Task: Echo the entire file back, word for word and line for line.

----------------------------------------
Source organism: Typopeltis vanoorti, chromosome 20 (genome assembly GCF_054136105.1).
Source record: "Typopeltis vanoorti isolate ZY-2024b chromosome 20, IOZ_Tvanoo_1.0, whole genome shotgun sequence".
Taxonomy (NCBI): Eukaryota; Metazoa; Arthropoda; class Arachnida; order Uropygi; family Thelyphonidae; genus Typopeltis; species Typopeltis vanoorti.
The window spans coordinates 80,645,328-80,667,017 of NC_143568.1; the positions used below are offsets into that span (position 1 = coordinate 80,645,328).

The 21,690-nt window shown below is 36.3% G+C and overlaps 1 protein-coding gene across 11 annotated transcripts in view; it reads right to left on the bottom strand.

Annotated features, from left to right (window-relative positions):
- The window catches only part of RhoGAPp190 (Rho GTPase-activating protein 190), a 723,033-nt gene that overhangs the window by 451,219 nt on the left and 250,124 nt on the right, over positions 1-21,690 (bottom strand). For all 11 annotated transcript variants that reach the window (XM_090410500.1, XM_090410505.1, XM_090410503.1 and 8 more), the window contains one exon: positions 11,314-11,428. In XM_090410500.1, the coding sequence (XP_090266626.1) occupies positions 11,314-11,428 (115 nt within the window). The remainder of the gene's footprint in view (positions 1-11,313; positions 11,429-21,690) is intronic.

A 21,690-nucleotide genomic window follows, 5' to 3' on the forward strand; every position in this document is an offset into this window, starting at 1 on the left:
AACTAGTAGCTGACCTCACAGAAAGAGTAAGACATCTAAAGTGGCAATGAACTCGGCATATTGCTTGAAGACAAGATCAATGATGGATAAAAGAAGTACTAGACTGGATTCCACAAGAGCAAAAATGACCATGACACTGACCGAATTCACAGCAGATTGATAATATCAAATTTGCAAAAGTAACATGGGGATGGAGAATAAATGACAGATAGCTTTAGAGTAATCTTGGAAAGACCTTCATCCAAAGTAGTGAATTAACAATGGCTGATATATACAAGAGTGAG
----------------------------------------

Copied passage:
Source organism: Typopeltis vanoorti, chromosome 20 (genome assembly GCF_054136105.1).
Source record: "Typopeltis vanoorti isolate ZY-2024b chromosome 20, IOZ_Tvanoo_1.0, whole genome shotgun sequence".
Taxonomy (NCBI): Eukaryota; Metazoa; Arthropoda; class Arachnida; order Uropygi; family Thelyphonidae; genus Typopeltis; species Typopeltis vanoorti.
The window spans coordinates 80,645,328-80,667,017 of NC_143568.1; the positions used below are offsets into that span (position 1 = coordinate 80,645,328).

The 21,690-nt window shown below is 36.3% G+C and overlaps 1 protein-coding gene across 11 annotated transcripts in view; it reads right to left on the bottom strand.

Annotated features, from left to right (window-relative positions):
- The window catches only part of RhoGAPp190 (Rho GTPase-activating protein 190), a 723,033-nt gene that overhangs the window by 451,219 nt on the left and 250,124 nt on the right, over positions 1-21,690 (bottom strand). For all 11 annotated transcript variants that reach the window (XM_090410500.1, XM_090410505.1, XM_090410503.1 and 8 more), the window contains one exon: positions 11,314-11,428. In XM_090410500.1, the coding sequence (XP_090266626.1) occupies positions 11,314-11,428 (115 nt within the window). The remainder of the gene's footprint in view (positions 1-11,313; positions 11,429-21,690) is intronic.

A 21,690-nucleotide genomic window follows, 5' to 3' on the forward strand; every position in this document is an offset into this window, starting at 1 on the left:
AACTAGTAGCTGACCTCACAGAAAGAGTAAGACATCTAAAGTGGCAATGAACTCGGCATATTGCTTGAAGACAAGATCAATGATGGATAAAAGAAGTACTAGACTGGATTCCACAAGAGCAAAAATGACCATGACACTGACCGAATTCACAGCAGATTGATAATATCAAATTTGCAAAAGTAACATGGGGATGGAGAATAAATGACAGATAGCTTTAGAGTAATCTTGGAAAGACCTTCATCCAAAGTAGTGAATTAACAATGGCTGATATATACAAGAGTGAG